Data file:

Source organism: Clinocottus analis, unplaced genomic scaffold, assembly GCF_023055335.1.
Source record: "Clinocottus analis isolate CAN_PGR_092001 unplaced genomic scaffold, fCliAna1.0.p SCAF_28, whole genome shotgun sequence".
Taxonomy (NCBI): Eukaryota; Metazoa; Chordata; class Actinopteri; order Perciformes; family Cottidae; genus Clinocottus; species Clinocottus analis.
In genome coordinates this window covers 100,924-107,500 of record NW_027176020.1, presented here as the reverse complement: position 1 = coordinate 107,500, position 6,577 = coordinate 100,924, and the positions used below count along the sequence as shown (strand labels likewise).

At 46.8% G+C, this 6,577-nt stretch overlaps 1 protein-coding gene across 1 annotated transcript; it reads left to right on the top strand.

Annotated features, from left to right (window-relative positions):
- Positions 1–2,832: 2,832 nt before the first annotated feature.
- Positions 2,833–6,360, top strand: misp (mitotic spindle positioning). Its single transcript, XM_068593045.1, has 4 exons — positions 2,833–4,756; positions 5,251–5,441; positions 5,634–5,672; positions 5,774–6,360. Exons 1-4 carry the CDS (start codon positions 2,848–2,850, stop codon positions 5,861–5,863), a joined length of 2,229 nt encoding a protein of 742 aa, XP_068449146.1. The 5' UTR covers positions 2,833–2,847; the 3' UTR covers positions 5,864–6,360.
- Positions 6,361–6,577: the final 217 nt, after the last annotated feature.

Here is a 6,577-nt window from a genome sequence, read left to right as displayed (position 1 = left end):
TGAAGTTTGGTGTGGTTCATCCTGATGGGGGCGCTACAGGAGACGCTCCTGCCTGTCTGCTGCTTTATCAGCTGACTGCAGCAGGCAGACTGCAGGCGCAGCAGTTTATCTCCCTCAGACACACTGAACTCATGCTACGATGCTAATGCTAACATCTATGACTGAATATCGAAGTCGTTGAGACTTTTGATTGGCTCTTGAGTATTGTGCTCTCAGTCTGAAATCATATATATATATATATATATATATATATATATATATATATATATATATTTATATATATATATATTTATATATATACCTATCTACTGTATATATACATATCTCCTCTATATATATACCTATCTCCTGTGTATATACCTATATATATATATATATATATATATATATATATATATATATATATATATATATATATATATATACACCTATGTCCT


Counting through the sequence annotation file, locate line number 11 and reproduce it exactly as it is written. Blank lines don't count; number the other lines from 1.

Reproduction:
TGAAGTTTGGTGTGGTTCATCCTGATGGGGGCGCTACAGGAGACGCTCCTGCCTGTCTGCTGCTTTATCAGCTGACTGCAGCAGGCAGACTGCAGGCGCAGCAGTTTATCTCCCTCAGACACACTGAACTCATGCTACGATGCTAATGCTAACATCTATGACTGAATATCGAAGTCGTTGAGACTTTTGATTGGCTCTTGAGTATTGTGCTCTCAGTCTGAAATCATATATATATATATATATATATATATATATATATATATATATATATATTTATATATATATATATTTATATATATACCTATCTACTGTATATATACATATCTCCTCTATATATATACCTATCTCCTGTGTATATACCTATATATATATATATATATATATATATATATATATATATATATATATATATATATATATATATACACCTATGTCCT